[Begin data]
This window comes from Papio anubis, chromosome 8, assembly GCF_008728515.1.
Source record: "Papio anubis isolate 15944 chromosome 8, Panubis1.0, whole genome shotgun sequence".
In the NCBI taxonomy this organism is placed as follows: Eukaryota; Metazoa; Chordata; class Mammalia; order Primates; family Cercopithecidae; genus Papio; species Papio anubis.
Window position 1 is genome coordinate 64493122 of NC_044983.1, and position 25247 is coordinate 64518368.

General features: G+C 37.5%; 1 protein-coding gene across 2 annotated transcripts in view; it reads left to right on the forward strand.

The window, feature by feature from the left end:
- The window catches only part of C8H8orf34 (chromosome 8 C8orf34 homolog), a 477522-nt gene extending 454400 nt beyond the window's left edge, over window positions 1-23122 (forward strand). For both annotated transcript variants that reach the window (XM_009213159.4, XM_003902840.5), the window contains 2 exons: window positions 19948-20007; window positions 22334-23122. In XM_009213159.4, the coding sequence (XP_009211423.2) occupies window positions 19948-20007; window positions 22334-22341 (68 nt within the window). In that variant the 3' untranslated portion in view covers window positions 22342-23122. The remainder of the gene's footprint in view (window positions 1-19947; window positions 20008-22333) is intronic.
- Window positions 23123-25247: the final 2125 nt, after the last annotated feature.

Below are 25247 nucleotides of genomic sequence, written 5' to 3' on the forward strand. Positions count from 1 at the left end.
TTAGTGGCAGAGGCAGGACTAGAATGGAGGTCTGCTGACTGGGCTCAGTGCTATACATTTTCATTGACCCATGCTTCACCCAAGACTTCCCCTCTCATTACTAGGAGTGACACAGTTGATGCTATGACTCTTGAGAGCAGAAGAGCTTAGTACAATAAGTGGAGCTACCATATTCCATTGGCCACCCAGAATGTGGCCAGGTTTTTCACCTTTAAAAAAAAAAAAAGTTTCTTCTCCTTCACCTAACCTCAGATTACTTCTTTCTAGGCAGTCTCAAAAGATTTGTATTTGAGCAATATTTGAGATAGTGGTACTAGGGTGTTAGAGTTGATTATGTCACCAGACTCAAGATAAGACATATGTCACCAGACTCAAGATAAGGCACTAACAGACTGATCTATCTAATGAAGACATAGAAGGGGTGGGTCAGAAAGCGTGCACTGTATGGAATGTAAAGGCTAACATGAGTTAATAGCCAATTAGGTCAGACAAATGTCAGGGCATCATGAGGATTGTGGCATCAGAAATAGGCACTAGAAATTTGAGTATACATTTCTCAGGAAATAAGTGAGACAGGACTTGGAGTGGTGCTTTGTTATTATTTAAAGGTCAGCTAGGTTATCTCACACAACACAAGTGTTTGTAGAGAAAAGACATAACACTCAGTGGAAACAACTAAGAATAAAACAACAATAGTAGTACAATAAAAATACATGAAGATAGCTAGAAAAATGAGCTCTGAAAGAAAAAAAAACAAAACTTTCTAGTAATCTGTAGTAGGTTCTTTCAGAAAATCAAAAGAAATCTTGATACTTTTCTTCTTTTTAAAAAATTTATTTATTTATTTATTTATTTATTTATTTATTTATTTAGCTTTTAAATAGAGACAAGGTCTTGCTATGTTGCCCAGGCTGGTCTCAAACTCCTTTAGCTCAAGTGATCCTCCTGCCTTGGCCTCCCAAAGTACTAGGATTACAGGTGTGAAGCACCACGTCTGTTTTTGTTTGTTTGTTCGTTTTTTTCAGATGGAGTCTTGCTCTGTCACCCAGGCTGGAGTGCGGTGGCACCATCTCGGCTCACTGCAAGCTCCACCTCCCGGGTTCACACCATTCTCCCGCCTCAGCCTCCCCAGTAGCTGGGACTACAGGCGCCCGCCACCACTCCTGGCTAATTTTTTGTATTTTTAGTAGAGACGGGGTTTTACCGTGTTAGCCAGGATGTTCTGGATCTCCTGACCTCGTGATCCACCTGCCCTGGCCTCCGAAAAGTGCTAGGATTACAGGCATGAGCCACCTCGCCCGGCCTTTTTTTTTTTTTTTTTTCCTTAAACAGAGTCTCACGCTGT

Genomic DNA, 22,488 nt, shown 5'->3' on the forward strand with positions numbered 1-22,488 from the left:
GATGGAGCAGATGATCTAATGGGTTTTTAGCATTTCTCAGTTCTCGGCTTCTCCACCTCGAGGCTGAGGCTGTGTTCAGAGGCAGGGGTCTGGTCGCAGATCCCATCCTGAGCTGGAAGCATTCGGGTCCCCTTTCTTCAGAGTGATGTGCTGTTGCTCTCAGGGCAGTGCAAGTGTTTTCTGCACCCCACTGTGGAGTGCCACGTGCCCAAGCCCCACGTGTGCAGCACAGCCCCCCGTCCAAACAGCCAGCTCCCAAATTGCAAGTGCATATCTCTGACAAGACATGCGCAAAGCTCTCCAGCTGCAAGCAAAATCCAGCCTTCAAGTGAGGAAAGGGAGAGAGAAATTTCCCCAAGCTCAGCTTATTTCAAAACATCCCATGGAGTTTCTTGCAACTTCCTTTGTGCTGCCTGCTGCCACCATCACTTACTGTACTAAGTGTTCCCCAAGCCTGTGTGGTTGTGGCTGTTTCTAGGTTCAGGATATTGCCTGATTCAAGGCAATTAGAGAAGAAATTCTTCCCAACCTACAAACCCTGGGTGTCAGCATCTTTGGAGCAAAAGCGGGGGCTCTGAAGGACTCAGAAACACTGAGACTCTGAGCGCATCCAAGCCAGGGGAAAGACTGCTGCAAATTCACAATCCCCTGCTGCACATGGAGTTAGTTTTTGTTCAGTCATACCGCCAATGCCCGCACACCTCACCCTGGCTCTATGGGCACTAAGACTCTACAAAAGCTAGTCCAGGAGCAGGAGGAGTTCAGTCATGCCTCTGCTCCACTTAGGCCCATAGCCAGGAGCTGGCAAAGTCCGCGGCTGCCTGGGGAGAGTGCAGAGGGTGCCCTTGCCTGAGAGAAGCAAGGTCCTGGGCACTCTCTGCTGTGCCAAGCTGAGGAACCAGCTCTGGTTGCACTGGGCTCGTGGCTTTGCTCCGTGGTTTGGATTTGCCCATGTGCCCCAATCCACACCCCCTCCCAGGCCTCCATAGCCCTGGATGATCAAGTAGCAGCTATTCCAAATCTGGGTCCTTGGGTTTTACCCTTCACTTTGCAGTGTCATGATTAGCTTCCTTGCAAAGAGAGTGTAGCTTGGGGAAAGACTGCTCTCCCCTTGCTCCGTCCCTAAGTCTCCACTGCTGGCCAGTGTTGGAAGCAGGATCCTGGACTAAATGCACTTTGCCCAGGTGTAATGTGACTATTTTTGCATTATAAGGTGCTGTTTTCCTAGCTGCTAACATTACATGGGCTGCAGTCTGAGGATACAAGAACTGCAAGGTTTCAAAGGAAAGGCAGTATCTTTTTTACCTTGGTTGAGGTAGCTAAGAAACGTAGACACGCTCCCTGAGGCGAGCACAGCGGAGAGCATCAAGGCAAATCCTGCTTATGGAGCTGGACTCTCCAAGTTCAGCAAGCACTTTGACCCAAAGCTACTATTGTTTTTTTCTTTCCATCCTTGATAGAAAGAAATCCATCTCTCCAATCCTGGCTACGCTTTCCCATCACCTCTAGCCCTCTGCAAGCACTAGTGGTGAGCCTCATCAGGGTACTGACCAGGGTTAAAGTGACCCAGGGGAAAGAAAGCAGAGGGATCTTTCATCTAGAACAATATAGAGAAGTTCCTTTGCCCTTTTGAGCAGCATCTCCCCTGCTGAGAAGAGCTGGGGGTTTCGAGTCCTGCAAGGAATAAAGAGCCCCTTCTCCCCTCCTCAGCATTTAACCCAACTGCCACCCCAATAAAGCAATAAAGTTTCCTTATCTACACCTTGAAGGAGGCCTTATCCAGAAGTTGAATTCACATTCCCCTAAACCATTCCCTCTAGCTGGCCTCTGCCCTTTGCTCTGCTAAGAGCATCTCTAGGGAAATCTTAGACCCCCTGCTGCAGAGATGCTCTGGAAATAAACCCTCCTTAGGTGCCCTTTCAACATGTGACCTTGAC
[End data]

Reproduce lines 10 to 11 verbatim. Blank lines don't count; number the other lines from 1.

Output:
TTAGTGGCAGAGGCAGGACTAGAATGGAGGTCTGCTGACTGGGCTCAGTGCTATACATTTTCATTGACCCATGCTTCACCCAAGACTTCCCCTCTCATTACTAGGAGTGACACAGTTGATGCTATGACTCTTGAGAGCAGAAGAGCTTAGTACAATAAGTGGAGCTACCATATTCCATTGGCCACCCAGAATGTGGCCAGGTTTTTCACCTTTAAAAAAAAAAAAAGTTTCTTCTCCTTCACCTAACCTCAGATTACTTCTTTCTAGGCAGTCTCAAAAGATTTGTATTTGAGCAATATTTGAGATAGTGGTACTAGGGTGTTAGAGTTGATTATGTCACCAGACTCAAGATAAGACATATGTCACCAGACTCAAGATAAGGCACTAACAGACTGATCTATCTAATGAAGACATAGAAGGGGTGGGTCAGAAAGCGTGCACTGTATGGAATGTAAAGGCTAACATGAGTTAATAGCCAATTAGGTCAGACAAATGTCAGGGCATCATGAGGATTGTGGCATCAGAAATAGGCACTAGAAATTTGAGTATACATTTCTCAGGAAATAAGTGAGACAGGACTTGGAGTGGTGCTTTGTTATTATTTAAAGGTCAGCTAGGTTATCTCACACAACACAAGTGTTTGTAGAGAAAAGACATAACACTCAGTGGAAACAACTAAGAATAAAACAACAATAGTAGTACAATAAAAATACATGAAGATAGCTAGAAAAATGAGCTCTGAAAGAAAAAAAAACAAAACTTTCTAGTAATCTGTAGTAGGTTCTTTCAGAAAATCAAAAGAAATCTTGATACTTTTCTTCTTTTTAAAAAATTTATTTATTTATTTATTTATTTATTTATTTATTTATTTAGCTTTTAAATAGAGACAAGGTCTTGCTATGTTGCCCAGGCTGGTCTCAAACTCCTTTAGCTCAAGTGATCCTCCTGCCTTGGCCTCCCAAAGTACTAGGATTACAGGTGTGAAGCACCACGTCTGTTTTTGTTTGTTTGTTCGTTTTTTTCAGATGGAGTCTTGCTCTGTCACCCAGGCTGGAGTGCGGTGGCACCATCTCGGCTCACTGCAAGCTCCACCTCCCGGGTTCACACCATTCTCCCGCCTCAGCCTCCCCAGTAGCTGGGACTACAGGCGCCCGCCACCACTCCTGGCTAATTTTTTGTATTTTTAGTAGAGACGGGGTTTTACCGTGTTAGCCAGGATGTTCTGGATCTCCTGACCTCGTGATCCACCTGCCCTGGCCTCCGAAAAGTGCTAGGATTACAGGCATGAGCCACCTCGCCCGGCCTTTTTTTTTTTTTTTTTTCCTTAAACAGAGTCTCACGCTGT

Genomic DNA, 22,488 nt, shown 5'->3' on the forward strand with positions numbered 1-22,488 from the left: